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Bruce R. Bryan

NY Burglary Appeals

The crime of NY burglary is committed when a person “knowingly enters or remains unlawfully in a dwelling with intent to commit a crime therein.”

NY Appeal from Conviction for Burglary in the First Degree

The crime of Burglary in the First Degree additionally requires that the person, “when effecting entry or while in the dwelling or in immediate flight there from,” among other things, “is armed with explosives or a deadly weapon; or causes physical injury to any person who is not a participant in the crime; or uses or threatens the immediate use of a dangerous instrument; or displays what appears to be a…firearm.”

NY Appeal from Conviction for Burglary in the Second or Third Degree

Burglary in the Second Degree and Burglary in the Third Degree involve less serious circumstances than Burglary in the First Degree. Both apply to entry into a “building” whereas Burglary in the First Degree applies to entry into a “dwelling”. Burglary in the Second Degree requires proof of additional aggravating facts, whereas Burglary in the Third Degree does not.

NY Appeal from Conviction for Criminal Trespass

The NY crime of criminal trespass is committed when a person knowingly enters or remains unlawfully in a building or dwelling, but without the intent to commit a crime therein.

Issues in a NY Burglary Appeal

A NY burglary appeal may challenge, among other things, the sufficiency of the evidence supporting the elements of the crime charged. Among other things, there may be insufficient evidence that the defendant was the person to commit the burglary, or that the defendant did not intend to commit a crime in the dwelling or building.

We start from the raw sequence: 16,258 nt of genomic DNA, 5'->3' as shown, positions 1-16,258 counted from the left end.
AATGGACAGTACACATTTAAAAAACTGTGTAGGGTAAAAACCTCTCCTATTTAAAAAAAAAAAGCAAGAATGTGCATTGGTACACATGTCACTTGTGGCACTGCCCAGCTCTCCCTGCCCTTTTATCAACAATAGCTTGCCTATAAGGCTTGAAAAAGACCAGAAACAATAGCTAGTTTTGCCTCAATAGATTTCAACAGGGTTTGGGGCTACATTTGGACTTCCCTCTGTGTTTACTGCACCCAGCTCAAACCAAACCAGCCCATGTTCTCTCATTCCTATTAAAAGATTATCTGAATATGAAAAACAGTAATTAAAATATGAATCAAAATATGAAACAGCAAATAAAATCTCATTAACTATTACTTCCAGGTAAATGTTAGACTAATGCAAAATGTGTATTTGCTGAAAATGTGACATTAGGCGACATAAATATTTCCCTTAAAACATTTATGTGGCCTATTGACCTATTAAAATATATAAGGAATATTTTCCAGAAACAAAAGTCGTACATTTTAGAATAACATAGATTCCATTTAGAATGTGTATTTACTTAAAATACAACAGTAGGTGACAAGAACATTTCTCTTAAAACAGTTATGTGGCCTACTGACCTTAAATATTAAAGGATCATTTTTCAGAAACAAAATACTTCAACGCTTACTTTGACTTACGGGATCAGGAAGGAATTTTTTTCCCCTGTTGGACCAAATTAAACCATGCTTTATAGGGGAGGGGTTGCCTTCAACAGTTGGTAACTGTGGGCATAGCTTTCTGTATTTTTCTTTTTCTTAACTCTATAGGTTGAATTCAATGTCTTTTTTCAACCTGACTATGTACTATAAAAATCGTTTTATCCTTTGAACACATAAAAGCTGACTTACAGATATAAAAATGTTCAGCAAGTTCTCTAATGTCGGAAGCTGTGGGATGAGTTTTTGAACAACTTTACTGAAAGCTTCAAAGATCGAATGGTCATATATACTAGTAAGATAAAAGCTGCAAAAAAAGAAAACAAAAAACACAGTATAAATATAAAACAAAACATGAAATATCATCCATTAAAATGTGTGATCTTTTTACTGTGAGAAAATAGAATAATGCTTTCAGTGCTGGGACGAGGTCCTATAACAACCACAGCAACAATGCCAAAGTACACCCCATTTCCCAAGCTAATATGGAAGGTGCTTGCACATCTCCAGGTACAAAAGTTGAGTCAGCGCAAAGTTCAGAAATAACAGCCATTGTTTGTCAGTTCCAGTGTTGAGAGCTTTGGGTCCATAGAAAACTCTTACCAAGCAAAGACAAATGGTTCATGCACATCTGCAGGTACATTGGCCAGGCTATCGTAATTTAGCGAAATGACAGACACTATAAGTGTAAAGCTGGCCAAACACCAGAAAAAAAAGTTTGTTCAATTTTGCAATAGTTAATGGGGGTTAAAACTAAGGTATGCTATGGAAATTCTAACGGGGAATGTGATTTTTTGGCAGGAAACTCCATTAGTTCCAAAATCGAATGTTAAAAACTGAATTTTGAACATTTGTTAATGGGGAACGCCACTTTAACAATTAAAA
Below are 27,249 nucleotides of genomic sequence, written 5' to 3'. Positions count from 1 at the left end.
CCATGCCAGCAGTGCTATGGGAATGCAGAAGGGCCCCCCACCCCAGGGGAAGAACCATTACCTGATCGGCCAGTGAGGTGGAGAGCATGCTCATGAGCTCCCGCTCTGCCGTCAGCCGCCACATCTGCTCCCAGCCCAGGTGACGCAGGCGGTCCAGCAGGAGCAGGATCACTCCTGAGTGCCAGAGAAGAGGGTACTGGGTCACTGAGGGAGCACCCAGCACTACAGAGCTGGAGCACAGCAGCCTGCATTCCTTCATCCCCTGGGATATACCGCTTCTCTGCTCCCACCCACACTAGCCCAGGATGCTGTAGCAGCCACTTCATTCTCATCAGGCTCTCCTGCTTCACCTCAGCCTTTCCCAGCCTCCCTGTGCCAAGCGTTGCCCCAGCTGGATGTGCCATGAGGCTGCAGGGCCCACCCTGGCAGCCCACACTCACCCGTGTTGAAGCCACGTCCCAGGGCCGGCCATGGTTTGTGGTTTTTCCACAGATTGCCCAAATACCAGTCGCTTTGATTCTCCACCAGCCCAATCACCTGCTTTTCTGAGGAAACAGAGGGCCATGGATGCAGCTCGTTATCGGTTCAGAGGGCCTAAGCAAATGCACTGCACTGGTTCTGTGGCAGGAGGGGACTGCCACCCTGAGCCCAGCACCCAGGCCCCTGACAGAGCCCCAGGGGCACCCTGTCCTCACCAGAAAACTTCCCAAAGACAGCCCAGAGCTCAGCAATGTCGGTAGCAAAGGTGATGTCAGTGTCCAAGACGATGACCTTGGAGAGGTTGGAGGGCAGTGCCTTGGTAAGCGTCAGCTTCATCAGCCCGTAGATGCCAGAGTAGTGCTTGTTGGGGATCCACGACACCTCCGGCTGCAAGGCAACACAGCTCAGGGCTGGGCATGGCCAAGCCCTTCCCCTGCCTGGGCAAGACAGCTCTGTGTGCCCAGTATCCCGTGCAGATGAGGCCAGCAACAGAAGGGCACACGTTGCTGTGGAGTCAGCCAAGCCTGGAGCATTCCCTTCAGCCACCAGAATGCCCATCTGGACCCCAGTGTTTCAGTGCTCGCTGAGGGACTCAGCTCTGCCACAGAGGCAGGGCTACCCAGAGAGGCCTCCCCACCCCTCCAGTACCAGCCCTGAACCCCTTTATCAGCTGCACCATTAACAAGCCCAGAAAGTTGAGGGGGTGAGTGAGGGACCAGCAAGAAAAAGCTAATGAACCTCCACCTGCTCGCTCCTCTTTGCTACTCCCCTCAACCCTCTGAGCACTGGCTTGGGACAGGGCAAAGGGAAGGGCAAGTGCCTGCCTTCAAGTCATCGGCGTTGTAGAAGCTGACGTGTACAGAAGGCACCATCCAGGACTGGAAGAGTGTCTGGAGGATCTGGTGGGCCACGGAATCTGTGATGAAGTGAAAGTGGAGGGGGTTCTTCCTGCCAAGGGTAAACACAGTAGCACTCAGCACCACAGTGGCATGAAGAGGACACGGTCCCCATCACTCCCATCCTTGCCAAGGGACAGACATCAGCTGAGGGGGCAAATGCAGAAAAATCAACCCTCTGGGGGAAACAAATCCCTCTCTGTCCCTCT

A NY burglary appeal may argue that errors deprived the defendant of a fair trial or just sentence.  A NY burglary appeal may assert legal issues that arose before the trial started, such as the denial of suppression of evidence or statements (See illustrations of NY burglary appeal Pre-Trial Errors). The trial court in a NY burglary trial may make errors during the trial, such as a variance between the People’s theory of guilt as expressed in the indictment and the evidence introduced by the People at trial (click here for examples of NY burglary appeal Trial Errors). A NY criminal burglary appeal may raise issues regarding a defendant’s sentence (see examples of NY burglary appeal Sentencing Errors).

NY Burglary Appeals to NY Appeals Courts

Intermediate NY appeals courts are divided into four departments. NY burglary appeals go to one of them, based on where the NY burglary case was tried. (For an explanation of NY counties and their corresponding departments, see NY Appeals Courts).

Call NY Criminal Appeals Lawyer Bruce R. Bryan

Bruce R. Bryan has broad experience as a NY criminal appeals lawyer (see Attorney Biography) and is well qualified to handle NY burglary appeals. He authored Guide to Criminal Appeals, Review and Parole in New York, a significant treatise explaining criminal appeals in NY. (You may receive a Free Downloadable Copy of his book). Mr. Bryan is an Adjunct Professor of Appellate Advocacy at Cornell Law School, one of this country’s top law schools. He teaches lawyers on NY criminal appeals to NY. He has appeared before the Supreme Court of the United States and has handled scores of federal criminal appeals to United States Circuit Courts of Appeal.

To consult at no charge with Mr. Bryan about a NY burglary appeal, please call him of his law offices in Syracuse at 315-280-8790 or White Plains at 914-281-1850.

B. Bryan, "Defendant's Guide to Criminal Appeals, Review & Parole in New York," (2005)


Guide to Criminal Appeals, Review & Parole in New York | Bryan Criminal Appeals Lawyer NY

The object of appellate advocacy is to persuade. The winning advocate focuses the court on the strength of your case. Read More

Cornell Adjunct Professor of Law


Guide to Criminal Appeals, Review & Parole in New York | Bryan Criminal Appeals Lawyer NY

As an adjunct faculty, Professor Bryan teaches "Advanced Persuasive Writing and Appellate Advocacy" to second and third year law students at Cornell Law School. Read More